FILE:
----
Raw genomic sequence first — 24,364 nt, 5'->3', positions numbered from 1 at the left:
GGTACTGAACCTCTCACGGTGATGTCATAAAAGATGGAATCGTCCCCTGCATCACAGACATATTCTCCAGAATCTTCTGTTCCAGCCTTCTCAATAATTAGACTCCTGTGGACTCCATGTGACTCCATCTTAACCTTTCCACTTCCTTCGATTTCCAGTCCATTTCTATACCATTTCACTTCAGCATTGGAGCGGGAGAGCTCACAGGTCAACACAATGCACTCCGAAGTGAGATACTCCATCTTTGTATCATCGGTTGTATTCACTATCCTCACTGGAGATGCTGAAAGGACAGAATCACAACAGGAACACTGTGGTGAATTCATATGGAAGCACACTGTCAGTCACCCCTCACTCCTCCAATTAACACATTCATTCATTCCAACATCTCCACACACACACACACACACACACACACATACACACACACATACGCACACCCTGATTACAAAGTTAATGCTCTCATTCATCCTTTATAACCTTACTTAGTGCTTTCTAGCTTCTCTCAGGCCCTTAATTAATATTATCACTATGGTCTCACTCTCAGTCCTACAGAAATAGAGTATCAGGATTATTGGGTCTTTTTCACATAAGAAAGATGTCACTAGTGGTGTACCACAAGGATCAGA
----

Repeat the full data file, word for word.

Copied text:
Raw genomic sequence first — 24,364 nt, 5'->3', positions numbered from 1 at the left:
GGTACTGAACCTCTCACGGTGATGTCATAAAAGATGGAATCGTCCCCTGCATCACAGACATATTCTCCAGAATCTTCTGTTCCAGCCTTCTCAATAATTAGACTCCTGTGGACTCCATGTGACTCCATCTTAACCTTTCCACTTCCTTCGATTTCCAGTCCATTTCTATACCATTTCACTTCAGCATTGGAGCGGGAGAGCTCACAGGTCAACACAATGCACTCCGAAGTGAGATACTCCATCTTTGTATCATCGGTTGTATTCACTATCCTCACTGGAGATGCTGAAAGGACAGAATCACAACAGGAACACTGTGGTGAATTCATATGGAAGCACACTGTCAGTCACCCCTCACTCCTCCAATTAACACATTCATTCATTCCAACATCTCCACACACACACACACACACACACACACATACACACACACATACGCACACCCTGATTACAAAGTTAATGCTCTCATTCATCCTTTATAACCTTACTTAGTGCTTTCTAGCTTCTCTCAGGCCCTTAATTAATATTATCACTATGGTCTCACTCTCAGTCCTACAGAAATAGAGTATCAGGATTATTGGGTCTTTTTCACATAAGAAAGATGTCACTAGTGGTGTACCACAAGGATCAGA